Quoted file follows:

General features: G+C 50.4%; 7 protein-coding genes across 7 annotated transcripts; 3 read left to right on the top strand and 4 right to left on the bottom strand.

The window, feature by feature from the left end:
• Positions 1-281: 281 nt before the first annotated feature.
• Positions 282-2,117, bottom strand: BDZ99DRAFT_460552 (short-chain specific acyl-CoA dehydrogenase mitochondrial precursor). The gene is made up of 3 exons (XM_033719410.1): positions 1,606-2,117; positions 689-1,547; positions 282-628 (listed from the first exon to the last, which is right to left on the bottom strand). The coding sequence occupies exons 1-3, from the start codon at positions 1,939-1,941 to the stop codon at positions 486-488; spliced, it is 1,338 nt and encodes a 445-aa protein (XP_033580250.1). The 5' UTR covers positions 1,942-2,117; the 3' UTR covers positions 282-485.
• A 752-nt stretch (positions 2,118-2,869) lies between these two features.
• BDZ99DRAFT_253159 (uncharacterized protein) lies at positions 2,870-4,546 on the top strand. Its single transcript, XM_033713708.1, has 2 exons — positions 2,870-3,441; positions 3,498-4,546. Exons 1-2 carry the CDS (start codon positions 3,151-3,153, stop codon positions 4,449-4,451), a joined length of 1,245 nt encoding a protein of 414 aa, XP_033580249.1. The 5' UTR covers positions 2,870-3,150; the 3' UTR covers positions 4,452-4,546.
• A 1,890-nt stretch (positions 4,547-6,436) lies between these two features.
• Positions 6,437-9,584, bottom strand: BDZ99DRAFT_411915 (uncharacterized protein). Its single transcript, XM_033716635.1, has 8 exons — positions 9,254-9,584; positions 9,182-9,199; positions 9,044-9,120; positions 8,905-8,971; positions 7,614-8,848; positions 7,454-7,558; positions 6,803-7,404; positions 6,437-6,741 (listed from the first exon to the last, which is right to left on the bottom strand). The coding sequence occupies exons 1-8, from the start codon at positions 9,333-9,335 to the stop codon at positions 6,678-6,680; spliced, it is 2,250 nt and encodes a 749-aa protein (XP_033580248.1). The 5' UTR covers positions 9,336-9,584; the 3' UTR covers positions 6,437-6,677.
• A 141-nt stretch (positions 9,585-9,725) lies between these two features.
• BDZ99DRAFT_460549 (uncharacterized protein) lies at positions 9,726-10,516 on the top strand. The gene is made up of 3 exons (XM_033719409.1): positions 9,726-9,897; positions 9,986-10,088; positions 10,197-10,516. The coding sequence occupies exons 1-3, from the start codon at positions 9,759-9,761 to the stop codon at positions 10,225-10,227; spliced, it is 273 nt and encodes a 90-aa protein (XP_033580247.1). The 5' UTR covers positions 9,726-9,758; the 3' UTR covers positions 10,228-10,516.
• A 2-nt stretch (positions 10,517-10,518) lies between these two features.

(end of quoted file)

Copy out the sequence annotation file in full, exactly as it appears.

General features: G+C 50.4%; 7 protein-coding genes across 7 annotated transcripts; 3 read left to right on the top strand and 4 right to left on the bottom strand.

The window, feature by feature from the left end:
• Positions 1-281: 281 nt before the first annotated feature.
• Positions 282-2,117, bottom strand: BDZ99DRAFT_460552 (short-chain specific acyl-CoA dehydrogenase mitochondrial precursor). The gene is made up of 3 exons (XM_033719410.1): positions 1,606-2,117; positions 689-1,547; positions 282-628 (listed from the first exon to the last, which is right to left on the bottom strand). The coding sequence occupies exons 1-3, from the start codon at positions 1,939-1,941 to the stop codon at positions 486-488; spliced, it is 1,338 nt and encodes a 445-aa protein (XP_033580250.1). The 5' UTR covers positions 1,942-2,117; the 3' UTR covers positions 282-485.
• A 752-nt stretch (positions 2,118-2,869) lies between these two features.
• BDZ99DRAFT_253159 (uncharacterized protein) lies at positions 2,870-4,546 on the top strand. Its single transcript, XM_033713708.1, has 2 exons — positions 2,870-3,441; positions 3,498-4,546. Exons 1-2 carry the CDS (start codon positions 3,151-3,153, stop codon positions 4,449-4,451), a joined length of 1,245 nt encoding a protein of 414 aa, XP_033580249.1. The 5' UTR covers positions 2,870-3,150; the 3' UTR covers positions 4,452-4,546.
• A 1,890-nt stretch (positions 4,547-6,436) lies between these two features.
• Positions 6,437-9,584, bottom strand: BDZ99DRAFT_411915 (uncharacterized protein). Its single transcript, XM_033716635.1, has 8 exons — positions 9,254-9,584; positions 9,182-9,199; positions 9,044-9,120; positions 8,905-8,971; positions 7,614-8,848; positions 7,454-7,558; positions 6,803-7,404; positions 6,437-6,741 (listed from the first exon to the last, which is right to left on the bottom strand). The coding sequence occupies exons 1-8, from the start codon at positions 9,333-9,335 to the stop codon at positions 6,678-6,680; spliced, it is 2,250 nt and encodes a 749-aa protein (XP_033580248.1). The 5' UTR covers positions 9,336-9,584; the 3' UTR covers positions 6,437-6,677.
• A 141-nt stretch (positions 9,585-9,725) lies between these two features.
• BDZ99DRAFT_460549 (uncharacterized protein) lies at positions 9,726-10,516 on the top strand. The gene is made up of 3 exons (XM_033719409.1): positions 9,726-9,897; positions 9,986-10,088; positions 10,197-10,516. The coding sequence occupies exons 1-3, from the start codon at positions 9,759-9,761 to the stop codon at positions 10,225-10,227; spliced, it is 273 nt and encodes a 90-aa protein (XP_033580247.1). The 5' UTR covers positions 9,726-9,758; the 3' UTR covers positions 10,228-10,516.
• A 2-nt stretch (positions 10,517-10,518) lies between these two features.